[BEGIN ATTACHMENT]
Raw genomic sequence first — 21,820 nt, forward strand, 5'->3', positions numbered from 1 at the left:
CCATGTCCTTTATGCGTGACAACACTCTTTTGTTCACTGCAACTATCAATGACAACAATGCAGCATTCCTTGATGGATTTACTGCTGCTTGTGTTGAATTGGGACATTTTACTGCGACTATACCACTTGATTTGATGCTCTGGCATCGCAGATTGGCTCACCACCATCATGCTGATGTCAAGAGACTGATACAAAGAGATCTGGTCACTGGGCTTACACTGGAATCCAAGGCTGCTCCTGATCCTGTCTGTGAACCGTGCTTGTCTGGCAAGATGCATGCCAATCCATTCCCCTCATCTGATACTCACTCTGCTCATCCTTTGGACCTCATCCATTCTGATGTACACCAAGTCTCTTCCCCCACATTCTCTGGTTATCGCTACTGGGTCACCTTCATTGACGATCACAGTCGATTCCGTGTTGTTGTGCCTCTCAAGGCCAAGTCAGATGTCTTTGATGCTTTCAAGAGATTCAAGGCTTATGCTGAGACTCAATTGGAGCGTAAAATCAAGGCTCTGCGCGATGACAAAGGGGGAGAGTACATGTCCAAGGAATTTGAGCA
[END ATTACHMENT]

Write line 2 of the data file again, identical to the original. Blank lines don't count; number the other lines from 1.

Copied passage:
CCATGTCCTTTATGCGTGACAACACTCTTTTGTTCACTGCAACTATCAATGACAACAATGCAGCATTCCTTGATGGATTTACTGCTGCTTGTGTTGAATTGGGACATTTTACTGCGACTATACCACTTGATTTGATGCTCTGGCATCGCAGATTGGCTCACCACCATCATGCTGATGTCAAGAGACTGATACAAAGAGATCTGGTCACTGGGCTTACACTGGAATCCAAGGCTGCTCCTGATCCTGTCTGTGAACCGTGCTTGTCTGGCAAGATGCATGCCAATCCATTCCCCTCATCTGATACTCACTCTGCTCATCCTTTGGACCTCATCCATTCTGATGTACACCAAGTCTCTTCCCCCACATTCTCTGGTTATCGCTACTGGGTCACCTTCATTGACGATCACAGTCGATTCCGTGTTGTTGTGCCTCTCAAGGCCAAGTCAGATGTCTTTGATGCTTTCAAGAGATTCAAGGCTTATGCTGAGACTCAATTGGAGCGTAAAATCAAGGCTCTGCGCGATGACAAAGGGGGAGAGTACATGTCCAAGGAATTTGAGCA